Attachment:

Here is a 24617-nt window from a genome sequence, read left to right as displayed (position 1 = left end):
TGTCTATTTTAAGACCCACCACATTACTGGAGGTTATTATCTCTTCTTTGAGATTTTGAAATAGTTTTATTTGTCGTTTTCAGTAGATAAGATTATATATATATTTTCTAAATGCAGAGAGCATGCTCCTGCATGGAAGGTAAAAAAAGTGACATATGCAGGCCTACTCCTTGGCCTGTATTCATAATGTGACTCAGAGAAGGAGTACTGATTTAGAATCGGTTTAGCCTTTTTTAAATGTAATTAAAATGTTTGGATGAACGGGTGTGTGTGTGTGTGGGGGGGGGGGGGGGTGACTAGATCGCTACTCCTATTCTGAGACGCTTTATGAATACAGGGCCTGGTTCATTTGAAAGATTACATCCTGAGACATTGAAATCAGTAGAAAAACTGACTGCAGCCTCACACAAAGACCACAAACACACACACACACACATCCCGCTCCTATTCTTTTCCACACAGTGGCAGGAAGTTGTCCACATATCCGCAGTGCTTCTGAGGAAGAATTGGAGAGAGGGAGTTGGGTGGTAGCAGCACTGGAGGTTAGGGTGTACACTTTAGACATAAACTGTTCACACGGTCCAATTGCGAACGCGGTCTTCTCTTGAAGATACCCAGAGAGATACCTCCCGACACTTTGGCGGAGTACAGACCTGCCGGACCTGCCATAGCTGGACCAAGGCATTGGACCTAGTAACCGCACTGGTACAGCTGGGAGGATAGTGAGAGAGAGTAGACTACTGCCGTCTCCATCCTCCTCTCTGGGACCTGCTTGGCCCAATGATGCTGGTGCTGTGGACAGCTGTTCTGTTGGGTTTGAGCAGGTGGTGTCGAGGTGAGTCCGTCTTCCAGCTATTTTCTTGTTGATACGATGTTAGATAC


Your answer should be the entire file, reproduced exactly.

Here is a 24617-nt window from a genome sequence, read left to right as displayed (position 1 = left end):
TGTCTATTTTAAGACCCACCACATTACTGGAGGTTATTATCTCTTCTTTGAGATTTTGAAATAGTTTTATTTGTCGTTTTCAGTAGATAAGATTATATATATATTTTCTAAATGCAGAGAGCATGCTCCTGCATGGAAGGTAAAAAAAGTGACATATGCAGGCCTACTCCTTGGCCTGTATTCATAATGTGACTCAGAGAAGGAGTACTGATTTAGAATCGGTTTAGCCTTTTTTAAATGTAATTAAAATGTTTGGATGAACGGGTGTGTGTGTGTGTGGGGGGGGGGGGGGGTGACTAGATCGCTACTCCTATTCTGAGACGCTTTATGAATACAGGGCCTGGTTCATTTGAAAGATTACATCCTGAGACATTGAAATCAGTAGAAAAACTGACTGCAGCCTCACACAAAGACCACAAACACACACACACACACATCCCGCTCCTATTCTTTTCCACACAGTGGCAGGAAGTTGTCCACATATCCGCAGTGCTTCTGAGGAAGAATTGGAGAGAGGGAGTTGGGTGGTAGCAGCACTGGAGGTTAGGGTGTACACTTTAGACATAAACTGTTCACACGGTCCAATTGCGAACGCGGTCTTCTCTTGAAGATACCCAGAGAGATACCTCCCGACACTTTGGCGGAGTACAGACCTGCCGGACCTGCCATAGCTGGACCAAGGCATTGGACCTAGTAACCGCACTGGTACAGCTGGGAGGATAGTGAGAGAGAGTAGACTACTGCCGTCTCCATCCTCCTCTCTGGGACCTGCTTGGCCCAATGATGCTGGTGCTGTGGACAGCTGTTCTGTTGGGTTTGAGCAGGTGGTGTCGAGGTGAGTCCGTCTTCCAGCTATTTTCTTGTTGATACGATGTTAGATAC